Yesterday I went along to the second Orcon IRL talk at Golden Dawn. This is a very good talk series put together by Public Address blogger Russell Brown in conjunction with 95bFM who have been live streaming the talks online. The topic of yesterday’s talk was DJs and DJing, something I know bugger all about, but have always been intrigued by. Now in years past I have been a bit of a snob towards DJing as a practice, “what’s all the fuss about”, “I don’t get it”, but thankfully this talk cleared up a lot for me around DJing in what was a fascinating, insightful and thoroughly enjoyable afternoon.
Things kicked off with Esther MacIntyre interviewing Aroha Harawira. This was a very interesting talk and explored what it is like being a female DJ in what is largely a male-dominated area. Aroha spoke very well and mentioned one horror incident which I am sure female DJs face quite a lot where she was groped when DJing at an event. It was interesting to hear how Aroha got into DJing and found it intriguing to hear that she was just passionate about music and wanted to play it to people. She also spoke of the art of DJing and from her perspective how DJing is not necessarily always about the flashy stuff such as beat mixing and scratching, but more so about knowing your music and being a selector of music. So this is knowing the music you play and having a connection to that music. She summed it up by saying that the identity of a DJ is in the music that you play in that it means something to you.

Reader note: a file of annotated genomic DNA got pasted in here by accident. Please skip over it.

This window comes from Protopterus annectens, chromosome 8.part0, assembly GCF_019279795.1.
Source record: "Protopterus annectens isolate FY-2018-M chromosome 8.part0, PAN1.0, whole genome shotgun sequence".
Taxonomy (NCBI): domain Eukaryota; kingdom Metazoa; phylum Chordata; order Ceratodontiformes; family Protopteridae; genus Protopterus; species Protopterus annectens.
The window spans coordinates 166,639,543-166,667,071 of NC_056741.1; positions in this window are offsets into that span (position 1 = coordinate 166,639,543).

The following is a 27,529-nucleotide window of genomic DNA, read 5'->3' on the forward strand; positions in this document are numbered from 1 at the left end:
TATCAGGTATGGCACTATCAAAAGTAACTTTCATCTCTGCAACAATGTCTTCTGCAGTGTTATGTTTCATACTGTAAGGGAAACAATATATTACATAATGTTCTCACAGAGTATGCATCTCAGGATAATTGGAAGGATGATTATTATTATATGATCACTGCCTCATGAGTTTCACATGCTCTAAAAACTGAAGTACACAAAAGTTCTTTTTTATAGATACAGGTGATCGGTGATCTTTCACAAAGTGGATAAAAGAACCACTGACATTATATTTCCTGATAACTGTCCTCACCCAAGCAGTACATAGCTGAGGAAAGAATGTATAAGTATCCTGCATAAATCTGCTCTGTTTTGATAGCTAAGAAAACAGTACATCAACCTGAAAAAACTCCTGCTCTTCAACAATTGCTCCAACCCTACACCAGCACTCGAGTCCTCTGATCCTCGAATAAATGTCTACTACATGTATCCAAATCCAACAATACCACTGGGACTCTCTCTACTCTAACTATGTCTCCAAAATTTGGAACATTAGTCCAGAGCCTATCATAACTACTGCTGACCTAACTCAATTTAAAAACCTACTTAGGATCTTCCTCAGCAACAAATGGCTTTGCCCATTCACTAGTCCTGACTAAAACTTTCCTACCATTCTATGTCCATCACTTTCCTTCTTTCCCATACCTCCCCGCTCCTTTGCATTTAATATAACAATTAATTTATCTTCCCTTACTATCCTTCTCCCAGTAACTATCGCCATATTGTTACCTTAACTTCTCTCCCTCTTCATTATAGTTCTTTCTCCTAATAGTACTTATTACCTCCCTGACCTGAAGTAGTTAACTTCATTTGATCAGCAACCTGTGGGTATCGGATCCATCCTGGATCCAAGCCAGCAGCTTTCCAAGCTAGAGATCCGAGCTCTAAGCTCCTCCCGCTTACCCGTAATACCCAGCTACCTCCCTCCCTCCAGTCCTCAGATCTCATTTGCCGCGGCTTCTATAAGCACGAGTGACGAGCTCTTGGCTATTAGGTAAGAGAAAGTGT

The second part of the talk was with Serato founder AJ Bertenshaw. Now this portion of the afternoon was a bit too techy for me, and to my eyes seemed more like a promotional activity and sales pitch for his company more than anything. Although I must say, despite this, I was very impressed with the look of Serato’ new pyro app. This is an app that can be used on phones and tablets and allows people to beat match, make playlists and mix tracks together. So basically an easy way for people to DJ on their phones.
The final part of the talk involved a DJ panel that saw Russell, Esther and Aroha joined by Murray Cammick, The Professor, DJ Dubhead and Tina Turntables to share their stories and experiences of DJing. It was interesting to hear that for a lot of them, DJing began with them collecting records as teenagers, something that was a common theme throughout the afternoon in that DJs are first and foremost music fans. We also got to hear more horror stories about DJing, with most usually occurring at weddings including one incident where Dubhead had an artichoke thrown at him. There was also the predictable annoyance involving people coming up and asking them to play certain songs. Format and how technology has changed DJing was also an interesting discussion topic, with the consensus on the panel being that a mixture of digital and physical was the way to go for modern DJs. Dubhead made the point that people get too hung up on format and that in the end it always comes back to the music. The point being, if you are playing great music it doesn’t really matter if it’s a record, CD, or WAV file. Although all of the panelists agreed that audio quality when DJing is so important.
So in summary, the afternoon was very enjoyable, and it was a great introduction into the life of the DJ and the processes of DJing. I went in knowing very little but came out realizing that DJs are pretty much just music lovers wanting to play music to people and share their love of music. Although the trickery that goes with DJing such as scratching and beat matching is important, the main thing for inspiring DJs is that you have to have a love of music and that the music you want to DJ means something to you and your identity. This, in the end, is the true essence of DJing.